The day begins early, after a good coffee and a journey through the French region of the Charante. We are here to visit Joubert Plywood, a company specialised in producing poplar and okoume plywood.
The group is a family owned concern, currently run by the third generation, with three production sites, one of which in Port-Gentil (Gabon), one in Saint-Jean-d’Angély and the third, which is the one we visited, in Eliots, north-east of Angoulême, where a Celaschi panel squaring line has been fully operational for a few years.
Before it reaches the Celaschi line, the wood is transformed in plywood.
“We retrieve the unfinished sections of poplar, which we cut lengthwise”, explains Laurent Marty, the Industrial Manager. “We then pass them through a short wood peeling lathe that can treat wood up to 2.7 metres in length [longer sections, up to 6 metres, are peeled at the Saint-Jean-d'Angély site, editor’s note]. They are then dried with a new system purchased in 2016, which is 30 metres long and 6.20 metres wide”. After the peeling, the poplar sheets are thoroughly checked. If any break, the strips are sent to the joining laboratory: “where they are processed to create intact sheets”, continues Laurent Marty. “In particular they are straightened and re-assembled with the application of a strip of glue”.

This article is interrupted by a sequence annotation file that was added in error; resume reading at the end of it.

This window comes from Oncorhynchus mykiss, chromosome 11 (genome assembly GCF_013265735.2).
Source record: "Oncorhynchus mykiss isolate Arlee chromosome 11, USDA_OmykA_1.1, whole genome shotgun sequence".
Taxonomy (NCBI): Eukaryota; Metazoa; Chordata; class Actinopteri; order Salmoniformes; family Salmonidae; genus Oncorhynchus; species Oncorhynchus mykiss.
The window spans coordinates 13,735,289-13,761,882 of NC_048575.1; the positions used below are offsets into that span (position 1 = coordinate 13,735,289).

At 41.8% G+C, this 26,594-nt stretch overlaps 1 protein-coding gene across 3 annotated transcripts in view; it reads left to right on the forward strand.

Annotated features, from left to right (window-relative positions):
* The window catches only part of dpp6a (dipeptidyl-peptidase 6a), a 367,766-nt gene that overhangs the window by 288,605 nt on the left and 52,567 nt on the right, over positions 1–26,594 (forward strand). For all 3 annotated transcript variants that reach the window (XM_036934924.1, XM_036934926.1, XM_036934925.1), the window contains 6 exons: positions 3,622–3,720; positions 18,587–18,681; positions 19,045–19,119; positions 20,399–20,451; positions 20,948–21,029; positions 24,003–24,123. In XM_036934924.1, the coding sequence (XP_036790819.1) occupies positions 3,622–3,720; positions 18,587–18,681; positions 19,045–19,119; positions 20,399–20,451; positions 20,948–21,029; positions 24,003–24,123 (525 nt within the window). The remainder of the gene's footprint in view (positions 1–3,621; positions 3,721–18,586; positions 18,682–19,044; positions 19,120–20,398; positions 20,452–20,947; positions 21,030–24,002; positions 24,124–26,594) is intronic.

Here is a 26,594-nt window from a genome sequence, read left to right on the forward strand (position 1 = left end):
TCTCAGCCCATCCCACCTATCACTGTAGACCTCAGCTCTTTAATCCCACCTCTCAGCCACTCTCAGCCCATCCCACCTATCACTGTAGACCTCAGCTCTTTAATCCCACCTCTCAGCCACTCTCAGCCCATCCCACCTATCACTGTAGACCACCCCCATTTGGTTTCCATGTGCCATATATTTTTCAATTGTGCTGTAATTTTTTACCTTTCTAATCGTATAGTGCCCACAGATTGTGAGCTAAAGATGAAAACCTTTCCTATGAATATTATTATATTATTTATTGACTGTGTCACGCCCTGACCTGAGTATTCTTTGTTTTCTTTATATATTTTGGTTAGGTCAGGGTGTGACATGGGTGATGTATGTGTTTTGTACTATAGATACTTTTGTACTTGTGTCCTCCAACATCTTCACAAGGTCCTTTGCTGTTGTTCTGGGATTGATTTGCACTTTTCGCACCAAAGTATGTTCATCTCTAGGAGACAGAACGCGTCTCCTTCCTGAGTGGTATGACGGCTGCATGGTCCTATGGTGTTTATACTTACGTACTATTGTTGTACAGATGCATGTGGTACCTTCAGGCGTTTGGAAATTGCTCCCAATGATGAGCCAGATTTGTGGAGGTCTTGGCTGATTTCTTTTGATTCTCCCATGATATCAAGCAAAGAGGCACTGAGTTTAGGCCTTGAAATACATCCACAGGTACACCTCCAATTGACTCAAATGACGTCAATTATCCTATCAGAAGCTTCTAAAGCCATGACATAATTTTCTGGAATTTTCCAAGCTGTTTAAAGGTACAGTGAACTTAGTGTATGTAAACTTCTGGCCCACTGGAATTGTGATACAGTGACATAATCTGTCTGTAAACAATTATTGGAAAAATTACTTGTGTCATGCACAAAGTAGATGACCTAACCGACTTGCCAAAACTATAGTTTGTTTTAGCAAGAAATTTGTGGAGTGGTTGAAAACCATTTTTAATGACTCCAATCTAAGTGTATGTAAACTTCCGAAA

Finally the set of sheets, in poplar or okoume, is glued and passed under the press to obtain plywood panels ready to be squared in the Celaschi line.
The Celaschi line, which became fully operational after only 3 months from delivery, is fitted with an automatic loading system and today operates in a shift.
Equipped with specifically designed tools “it can machine 4000 panels per shift, with lengths which range from 2.15 metres (for doors) to 3.10 metres”.
Moreover there is no need to change the tools when the type of wood changes.
“Currently we use only two or three sets of tools per year, knowing that the machine does not vibrate and that it ensures that the pieces are held securely allowing for a high level of machining precision”.
Once the dimensions have been programmed, the panels are cut along the longer side, whilst the scrap is unloaded laterally and milled. The panels are then transferred with feed pistons to ensure the squaring.
“This custom transfer system has been developed thanks to a close collaboration between SCM and our design office”, explains Laurent Marty. “Since the machine has been installed we are very happy with the machining results”.
The second panel squaring line machines the short side and the scrap is collected and recycled as fuel for the boiler. The panels are then fully finished and ready to be shipped in France and worldwide. Joubert Plywood exports 70% of its production, in particular to the Netherlands, which is the group’s main market.
Text by the magazine Bois Mag